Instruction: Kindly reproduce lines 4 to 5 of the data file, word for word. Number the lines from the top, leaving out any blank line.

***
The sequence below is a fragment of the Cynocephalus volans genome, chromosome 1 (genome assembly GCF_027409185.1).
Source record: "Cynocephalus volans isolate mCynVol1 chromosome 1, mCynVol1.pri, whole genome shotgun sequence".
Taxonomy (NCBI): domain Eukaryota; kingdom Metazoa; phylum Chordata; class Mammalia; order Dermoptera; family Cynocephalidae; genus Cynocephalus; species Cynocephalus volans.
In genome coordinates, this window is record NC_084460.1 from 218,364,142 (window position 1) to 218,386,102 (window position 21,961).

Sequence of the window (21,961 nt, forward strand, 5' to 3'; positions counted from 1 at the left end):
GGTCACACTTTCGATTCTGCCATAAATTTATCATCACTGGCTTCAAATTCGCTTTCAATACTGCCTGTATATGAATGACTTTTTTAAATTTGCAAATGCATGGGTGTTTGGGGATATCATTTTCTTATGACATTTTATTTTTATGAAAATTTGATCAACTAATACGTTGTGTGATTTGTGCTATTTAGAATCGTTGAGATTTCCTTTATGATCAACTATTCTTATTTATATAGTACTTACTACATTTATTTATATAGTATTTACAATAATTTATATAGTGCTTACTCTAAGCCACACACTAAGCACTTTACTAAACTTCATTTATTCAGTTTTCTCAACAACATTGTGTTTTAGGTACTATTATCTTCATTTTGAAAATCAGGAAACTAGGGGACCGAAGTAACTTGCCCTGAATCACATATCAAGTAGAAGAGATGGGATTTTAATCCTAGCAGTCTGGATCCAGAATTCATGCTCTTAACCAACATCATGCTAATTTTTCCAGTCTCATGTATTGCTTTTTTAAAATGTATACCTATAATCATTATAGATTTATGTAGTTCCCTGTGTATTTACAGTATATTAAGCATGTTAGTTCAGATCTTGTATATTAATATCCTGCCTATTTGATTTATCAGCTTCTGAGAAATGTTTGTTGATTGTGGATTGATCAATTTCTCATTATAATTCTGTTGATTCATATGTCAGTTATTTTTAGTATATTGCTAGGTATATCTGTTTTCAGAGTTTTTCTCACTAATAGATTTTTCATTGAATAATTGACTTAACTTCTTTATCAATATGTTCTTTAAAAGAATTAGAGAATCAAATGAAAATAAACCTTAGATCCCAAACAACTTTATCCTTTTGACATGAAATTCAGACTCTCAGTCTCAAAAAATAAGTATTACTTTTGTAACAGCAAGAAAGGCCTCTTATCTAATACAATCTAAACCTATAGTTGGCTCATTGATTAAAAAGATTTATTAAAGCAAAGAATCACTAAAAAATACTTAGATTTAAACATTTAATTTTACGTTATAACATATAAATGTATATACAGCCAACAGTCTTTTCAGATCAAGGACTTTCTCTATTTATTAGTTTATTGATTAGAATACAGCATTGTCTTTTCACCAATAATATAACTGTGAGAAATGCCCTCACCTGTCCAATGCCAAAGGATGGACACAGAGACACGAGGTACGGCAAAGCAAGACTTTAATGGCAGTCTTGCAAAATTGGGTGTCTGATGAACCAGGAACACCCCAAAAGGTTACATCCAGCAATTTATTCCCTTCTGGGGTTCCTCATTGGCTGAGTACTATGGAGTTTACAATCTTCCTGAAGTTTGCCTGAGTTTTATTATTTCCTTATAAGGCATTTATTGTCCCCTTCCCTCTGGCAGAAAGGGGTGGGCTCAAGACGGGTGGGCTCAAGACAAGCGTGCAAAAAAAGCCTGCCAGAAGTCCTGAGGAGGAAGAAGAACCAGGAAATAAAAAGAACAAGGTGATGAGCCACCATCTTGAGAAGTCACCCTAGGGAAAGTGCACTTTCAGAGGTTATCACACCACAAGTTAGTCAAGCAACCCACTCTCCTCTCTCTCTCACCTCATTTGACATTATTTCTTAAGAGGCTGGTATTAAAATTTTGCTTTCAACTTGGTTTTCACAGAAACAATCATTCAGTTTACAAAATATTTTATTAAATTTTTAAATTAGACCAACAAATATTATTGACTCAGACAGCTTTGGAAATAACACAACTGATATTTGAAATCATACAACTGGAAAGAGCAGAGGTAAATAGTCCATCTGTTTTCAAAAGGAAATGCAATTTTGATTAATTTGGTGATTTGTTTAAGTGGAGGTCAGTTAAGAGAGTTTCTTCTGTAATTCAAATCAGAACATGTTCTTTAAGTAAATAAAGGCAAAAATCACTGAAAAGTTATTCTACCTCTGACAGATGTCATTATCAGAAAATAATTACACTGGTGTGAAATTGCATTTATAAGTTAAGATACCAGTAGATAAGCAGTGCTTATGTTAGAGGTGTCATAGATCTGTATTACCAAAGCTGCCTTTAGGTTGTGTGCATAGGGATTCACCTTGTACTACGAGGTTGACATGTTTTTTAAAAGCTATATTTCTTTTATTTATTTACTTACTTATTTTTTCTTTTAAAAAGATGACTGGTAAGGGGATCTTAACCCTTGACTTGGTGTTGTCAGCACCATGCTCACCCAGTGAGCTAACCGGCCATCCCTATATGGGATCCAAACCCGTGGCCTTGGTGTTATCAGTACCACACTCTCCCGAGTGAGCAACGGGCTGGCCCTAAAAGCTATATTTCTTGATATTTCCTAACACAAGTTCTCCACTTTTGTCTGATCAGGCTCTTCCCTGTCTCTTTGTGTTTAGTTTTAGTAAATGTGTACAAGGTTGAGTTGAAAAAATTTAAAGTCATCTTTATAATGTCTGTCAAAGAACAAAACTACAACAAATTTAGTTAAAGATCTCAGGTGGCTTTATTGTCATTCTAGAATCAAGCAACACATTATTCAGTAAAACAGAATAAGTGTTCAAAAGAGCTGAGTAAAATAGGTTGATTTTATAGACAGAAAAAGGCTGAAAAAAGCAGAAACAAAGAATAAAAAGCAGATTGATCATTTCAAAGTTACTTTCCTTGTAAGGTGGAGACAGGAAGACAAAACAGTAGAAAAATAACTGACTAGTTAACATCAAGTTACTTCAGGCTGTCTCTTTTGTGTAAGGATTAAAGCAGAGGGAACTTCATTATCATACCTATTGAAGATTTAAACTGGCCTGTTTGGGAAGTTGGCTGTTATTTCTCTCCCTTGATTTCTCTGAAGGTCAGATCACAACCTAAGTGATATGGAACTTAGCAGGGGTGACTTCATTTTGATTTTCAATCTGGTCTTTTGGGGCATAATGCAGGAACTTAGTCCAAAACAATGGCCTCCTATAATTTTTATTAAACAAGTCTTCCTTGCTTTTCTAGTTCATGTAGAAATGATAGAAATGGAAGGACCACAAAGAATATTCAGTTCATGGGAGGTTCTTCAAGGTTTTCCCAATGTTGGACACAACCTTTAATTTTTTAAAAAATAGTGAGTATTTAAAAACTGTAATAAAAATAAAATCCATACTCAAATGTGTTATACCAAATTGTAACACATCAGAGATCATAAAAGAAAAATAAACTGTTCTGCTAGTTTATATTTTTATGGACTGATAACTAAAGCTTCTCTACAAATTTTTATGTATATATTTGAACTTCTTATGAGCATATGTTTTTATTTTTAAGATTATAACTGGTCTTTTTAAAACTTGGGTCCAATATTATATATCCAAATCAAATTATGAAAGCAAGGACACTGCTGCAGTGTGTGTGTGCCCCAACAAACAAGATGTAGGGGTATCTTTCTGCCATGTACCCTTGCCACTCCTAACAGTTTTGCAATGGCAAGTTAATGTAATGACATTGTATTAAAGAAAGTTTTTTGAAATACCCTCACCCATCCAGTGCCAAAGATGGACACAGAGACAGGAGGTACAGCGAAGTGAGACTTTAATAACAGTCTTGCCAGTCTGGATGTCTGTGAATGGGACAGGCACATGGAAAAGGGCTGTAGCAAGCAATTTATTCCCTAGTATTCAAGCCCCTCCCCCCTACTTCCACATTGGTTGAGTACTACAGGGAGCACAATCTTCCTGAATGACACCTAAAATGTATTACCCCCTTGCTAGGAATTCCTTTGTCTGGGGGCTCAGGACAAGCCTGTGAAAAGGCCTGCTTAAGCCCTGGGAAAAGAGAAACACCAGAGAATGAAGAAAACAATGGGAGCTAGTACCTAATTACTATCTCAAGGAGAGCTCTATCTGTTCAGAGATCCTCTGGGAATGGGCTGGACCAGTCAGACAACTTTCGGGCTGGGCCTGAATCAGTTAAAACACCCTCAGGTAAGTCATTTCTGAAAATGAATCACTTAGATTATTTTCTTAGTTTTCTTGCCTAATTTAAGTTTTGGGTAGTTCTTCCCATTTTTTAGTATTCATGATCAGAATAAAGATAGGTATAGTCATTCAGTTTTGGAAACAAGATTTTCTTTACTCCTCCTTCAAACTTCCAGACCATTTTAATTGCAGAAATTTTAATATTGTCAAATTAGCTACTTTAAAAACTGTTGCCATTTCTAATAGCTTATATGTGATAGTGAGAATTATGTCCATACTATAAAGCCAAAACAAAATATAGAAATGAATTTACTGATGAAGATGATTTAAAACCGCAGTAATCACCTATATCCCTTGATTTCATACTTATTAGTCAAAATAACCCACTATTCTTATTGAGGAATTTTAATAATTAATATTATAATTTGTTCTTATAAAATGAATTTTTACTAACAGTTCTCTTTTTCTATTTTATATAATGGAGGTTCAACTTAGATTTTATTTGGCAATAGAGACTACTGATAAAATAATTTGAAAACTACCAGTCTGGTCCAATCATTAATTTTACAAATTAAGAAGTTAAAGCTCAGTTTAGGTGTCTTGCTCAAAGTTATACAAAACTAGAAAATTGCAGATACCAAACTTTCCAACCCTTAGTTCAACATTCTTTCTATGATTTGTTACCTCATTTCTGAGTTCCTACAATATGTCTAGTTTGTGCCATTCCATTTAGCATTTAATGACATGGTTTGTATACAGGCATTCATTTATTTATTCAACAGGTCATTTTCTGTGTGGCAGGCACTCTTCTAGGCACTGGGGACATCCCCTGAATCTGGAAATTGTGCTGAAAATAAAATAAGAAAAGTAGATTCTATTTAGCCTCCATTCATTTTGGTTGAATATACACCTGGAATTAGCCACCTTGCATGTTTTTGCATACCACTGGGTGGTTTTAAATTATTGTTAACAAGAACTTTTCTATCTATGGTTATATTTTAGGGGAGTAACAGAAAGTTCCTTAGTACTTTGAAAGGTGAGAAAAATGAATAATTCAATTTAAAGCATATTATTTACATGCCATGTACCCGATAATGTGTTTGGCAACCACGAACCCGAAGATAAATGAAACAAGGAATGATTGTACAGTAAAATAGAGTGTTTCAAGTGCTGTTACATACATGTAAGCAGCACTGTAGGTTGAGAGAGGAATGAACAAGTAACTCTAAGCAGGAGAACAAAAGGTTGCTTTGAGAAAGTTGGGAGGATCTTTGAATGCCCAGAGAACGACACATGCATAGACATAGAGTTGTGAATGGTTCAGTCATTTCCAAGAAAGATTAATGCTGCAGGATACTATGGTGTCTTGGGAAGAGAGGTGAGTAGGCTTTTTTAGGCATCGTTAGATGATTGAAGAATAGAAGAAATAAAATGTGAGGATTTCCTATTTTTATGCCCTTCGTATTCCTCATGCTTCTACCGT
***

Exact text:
In genome coordinates, this window is record NC_084460.1 from 218,364,142 (window position 1) to 218,386,102 (window position 21,961).

Sequence of the window (21,961 nt, forward strand, 5' to 3'; positions counted from 1 at the left end):